the Commission's interests, the number of gifts, favours or hospitality received 
from the same source together with the total number that the staff member has 
received during the course of a year. The Director General may authorise a staff 
member to accept the gift, favour or donation if its value is less than or equal to € 
250. 
More expensive gifts may be retained as Commission property, or donated by 
the Commission to charity. 
Before accepting invitations for lunch, dinner or other events, DG Home Affairs 
and DG Justice officials must carefully consider the context of the invitation, the 
interest of the Institution and the potential risks that accepting such an invitation 
might create, including in terms of appearances. They must inform the hierarchy in 
any case. 
Staff members should request authorisation to accept hospitality that is offered by 
people with whom they have professional contacts, if they exceed a cumulative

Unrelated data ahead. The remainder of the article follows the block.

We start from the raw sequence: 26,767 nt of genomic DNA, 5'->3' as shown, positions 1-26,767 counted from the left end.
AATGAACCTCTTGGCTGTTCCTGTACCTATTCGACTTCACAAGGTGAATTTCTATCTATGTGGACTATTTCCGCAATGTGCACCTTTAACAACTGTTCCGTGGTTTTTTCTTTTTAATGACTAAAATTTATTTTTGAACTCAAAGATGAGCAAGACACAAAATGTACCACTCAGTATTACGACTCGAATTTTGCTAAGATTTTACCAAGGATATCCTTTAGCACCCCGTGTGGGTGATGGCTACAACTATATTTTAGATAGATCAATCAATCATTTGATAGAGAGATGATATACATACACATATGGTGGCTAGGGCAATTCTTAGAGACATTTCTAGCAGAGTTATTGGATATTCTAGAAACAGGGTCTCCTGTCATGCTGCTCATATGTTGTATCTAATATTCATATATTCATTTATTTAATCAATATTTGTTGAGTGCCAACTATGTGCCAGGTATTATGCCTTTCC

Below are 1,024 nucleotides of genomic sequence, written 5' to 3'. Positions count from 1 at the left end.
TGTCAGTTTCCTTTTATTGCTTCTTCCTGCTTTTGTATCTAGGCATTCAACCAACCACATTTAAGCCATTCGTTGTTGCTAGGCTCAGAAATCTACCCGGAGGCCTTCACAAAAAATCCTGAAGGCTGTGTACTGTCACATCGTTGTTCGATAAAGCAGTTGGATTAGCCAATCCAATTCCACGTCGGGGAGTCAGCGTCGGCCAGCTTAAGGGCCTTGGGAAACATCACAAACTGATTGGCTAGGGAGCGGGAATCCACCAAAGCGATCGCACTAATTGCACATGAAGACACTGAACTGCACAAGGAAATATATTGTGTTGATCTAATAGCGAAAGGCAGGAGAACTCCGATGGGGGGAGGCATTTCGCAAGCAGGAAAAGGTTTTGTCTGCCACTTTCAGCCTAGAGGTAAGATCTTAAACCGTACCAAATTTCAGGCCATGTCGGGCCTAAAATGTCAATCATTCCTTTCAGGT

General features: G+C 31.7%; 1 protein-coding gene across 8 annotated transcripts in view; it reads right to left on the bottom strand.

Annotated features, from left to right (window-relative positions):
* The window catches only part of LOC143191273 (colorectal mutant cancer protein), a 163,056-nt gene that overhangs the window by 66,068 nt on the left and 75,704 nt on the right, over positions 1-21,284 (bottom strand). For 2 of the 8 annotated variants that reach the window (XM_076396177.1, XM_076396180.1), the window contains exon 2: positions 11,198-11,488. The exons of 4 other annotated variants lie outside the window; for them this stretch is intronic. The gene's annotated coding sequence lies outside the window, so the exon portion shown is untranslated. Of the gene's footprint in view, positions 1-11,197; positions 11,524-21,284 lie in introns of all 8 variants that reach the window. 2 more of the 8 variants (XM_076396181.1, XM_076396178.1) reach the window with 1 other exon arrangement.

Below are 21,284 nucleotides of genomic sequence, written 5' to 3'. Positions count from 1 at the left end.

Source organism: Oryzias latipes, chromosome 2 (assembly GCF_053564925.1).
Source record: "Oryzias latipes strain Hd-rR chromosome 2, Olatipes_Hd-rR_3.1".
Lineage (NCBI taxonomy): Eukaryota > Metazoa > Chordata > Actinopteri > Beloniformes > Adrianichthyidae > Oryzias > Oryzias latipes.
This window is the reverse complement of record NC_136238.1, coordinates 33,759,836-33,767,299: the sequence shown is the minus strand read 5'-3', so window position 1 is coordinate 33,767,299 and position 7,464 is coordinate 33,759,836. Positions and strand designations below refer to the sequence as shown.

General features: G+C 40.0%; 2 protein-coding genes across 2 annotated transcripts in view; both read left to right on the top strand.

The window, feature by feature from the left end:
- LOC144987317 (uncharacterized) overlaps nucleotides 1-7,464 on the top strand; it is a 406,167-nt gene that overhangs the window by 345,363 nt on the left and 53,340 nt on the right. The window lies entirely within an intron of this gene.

value of €50 in one year. If it is not possible to consult the hierarchy in advance 
they should politely decline the invitation. This rule does not apply, of course, to 
meals or favours offered by the organizers of events that staff members have been 
instructed to attend as part of their work. Mission orders and/or expense claims 
must of course include details of any hospitality offered so that appropriate 
deductions may be made from allowances. 
DG Home Affairs and DG Justice officials must always behave with complete 
transparency vis-à-vis their hierarchy in such matters and should avoid any 
embarrassing situations where accepting an invitation could be perceived by a 
reasonable person as impairing their independence or impartiality, and where 
consequently a reputational risk could arise. 
  Example: Invitations from a foreign mission to the celebration of a national 
  day or occasional working lunches with an external company would in most